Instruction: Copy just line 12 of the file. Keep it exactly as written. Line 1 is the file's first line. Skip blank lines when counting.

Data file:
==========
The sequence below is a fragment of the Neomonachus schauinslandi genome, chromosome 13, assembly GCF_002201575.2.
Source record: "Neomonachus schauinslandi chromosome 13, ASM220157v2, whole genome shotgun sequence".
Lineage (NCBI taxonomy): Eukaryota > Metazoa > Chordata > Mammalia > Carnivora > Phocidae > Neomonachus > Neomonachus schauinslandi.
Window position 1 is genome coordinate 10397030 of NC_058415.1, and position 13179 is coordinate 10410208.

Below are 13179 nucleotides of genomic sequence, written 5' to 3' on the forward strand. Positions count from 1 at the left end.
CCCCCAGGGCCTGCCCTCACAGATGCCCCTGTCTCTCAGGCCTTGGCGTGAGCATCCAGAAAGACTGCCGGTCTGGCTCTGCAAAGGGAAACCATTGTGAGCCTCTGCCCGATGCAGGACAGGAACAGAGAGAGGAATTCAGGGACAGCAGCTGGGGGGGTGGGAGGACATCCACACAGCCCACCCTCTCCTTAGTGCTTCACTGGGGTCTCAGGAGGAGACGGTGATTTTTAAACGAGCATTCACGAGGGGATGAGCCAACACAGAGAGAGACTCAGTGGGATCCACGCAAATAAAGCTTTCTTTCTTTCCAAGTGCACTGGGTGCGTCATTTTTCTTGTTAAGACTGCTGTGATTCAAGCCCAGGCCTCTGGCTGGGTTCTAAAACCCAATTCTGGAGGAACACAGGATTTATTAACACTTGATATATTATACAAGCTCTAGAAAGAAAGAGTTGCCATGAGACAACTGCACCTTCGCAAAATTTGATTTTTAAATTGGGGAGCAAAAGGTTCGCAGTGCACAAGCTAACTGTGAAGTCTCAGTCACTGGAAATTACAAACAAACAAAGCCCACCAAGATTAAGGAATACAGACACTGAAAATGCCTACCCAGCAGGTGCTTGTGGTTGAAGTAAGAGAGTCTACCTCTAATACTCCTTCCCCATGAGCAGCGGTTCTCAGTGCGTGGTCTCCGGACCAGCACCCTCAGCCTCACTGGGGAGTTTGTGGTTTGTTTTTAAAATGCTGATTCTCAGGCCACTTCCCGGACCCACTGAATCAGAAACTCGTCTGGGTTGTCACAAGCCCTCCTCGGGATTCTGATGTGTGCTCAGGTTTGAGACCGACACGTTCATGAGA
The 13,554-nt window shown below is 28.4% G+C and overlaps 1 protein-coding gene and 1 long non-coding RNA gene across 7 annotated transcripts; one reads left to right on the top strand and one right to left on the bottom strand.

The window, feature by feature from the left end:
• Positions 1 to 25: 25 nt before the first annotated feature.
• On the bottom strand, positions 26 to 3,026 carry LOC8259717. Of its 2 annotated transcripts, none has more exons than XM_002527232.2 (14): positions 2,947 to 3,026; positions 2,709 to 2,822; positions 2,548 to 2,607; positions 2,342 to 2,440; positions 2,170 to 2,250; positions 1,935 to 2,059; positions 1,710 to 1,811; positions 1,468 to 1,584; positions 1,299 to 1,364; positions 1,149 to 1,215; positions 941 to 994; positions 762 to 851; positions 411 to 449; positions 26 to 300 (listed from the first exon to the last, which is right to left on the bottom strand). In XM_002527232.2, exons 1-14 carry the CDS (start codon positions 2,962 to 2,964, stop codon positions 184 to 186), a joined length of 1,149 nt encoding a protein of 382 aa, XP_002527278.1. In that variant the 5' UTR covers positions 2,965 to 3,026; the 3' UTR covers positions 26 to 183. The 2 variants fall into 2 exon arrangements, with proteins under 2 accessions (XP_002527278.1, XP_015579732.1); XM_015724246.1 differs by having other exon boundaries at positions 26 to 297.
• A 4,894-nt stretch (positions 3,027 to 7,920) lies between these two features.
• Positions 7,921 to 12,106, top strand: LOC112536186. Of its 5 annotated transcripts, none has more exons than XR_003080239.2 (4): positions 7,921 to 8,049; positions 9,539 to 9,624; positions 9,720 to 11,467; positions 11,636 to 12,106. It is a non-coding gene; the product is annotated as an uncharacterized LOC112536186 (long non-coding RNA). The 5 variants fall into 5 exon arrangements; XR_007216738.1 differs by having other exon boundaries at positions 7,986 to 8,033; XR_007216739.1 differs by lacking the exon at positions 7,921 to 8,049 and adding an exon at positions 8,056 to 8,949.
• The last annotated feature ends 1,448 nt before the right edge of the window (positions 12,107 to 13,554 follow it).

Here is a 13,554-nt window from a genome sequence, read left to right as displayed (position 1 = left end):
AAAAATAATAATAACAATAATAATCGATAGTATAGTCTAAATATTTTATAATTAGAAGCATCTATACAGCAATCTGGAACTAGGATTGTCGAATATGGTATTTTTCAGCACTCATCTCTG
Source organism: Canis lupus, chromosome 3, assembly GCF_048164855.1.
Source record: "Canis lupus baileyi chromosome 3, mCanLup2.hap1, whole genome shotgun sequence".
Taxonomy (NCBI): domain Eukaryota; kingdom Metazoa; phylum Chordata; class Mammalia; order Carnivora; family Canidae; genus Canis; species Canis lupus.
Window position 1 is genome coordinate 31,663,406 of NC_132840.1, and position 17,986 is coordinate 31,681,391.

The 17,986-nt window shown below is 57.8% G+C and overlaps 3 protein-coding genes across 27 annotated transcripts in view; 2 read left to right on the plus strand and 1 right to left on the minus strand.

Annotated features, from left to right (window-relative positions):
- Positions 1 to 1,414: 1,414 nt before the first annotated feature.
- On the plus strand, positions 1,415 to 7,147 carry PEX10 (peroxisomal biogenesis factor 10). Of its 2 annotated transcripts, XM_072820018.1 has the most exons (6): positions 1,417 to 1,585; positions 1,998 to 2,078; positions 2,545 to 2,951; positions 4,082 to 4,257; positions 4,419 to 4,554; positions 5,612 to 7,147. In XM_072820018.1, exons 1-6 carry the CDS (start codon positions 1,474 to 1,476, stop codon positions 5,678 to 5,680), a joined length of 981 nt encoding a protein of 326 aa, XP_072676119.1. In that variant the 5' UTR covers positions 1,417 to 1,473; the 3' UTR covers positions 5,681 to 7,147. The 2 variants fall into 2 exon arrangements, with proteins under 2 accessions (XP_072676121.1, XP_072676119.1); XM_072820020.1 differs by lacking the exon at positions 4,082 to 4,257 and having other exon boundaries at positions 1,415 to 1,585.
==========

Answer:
• Positions 7,921 to 12,106, top strand: LOC112536186. Of its 5 annotated transcripts, none has more exons than XR_003080239.2 (4): positions 7,921 to 8,049; positions 9,539 to 9,624; positions 9,720 to 11,467; positions 11,636 to 12,106. It is a non-coding gene; the product is annotated as an uncharacterized LOC112536186 (long non-coding RNA). The 5 variants fall into 5 exon arrangements; XR_007216738.1 differs by having other exon boundaries at positions 7,986 to 8,033; XR_007216739.1 differs by lacking the exon at positions 7,921 to 8,049 and adding an exon at positions 8,056 to 8,949.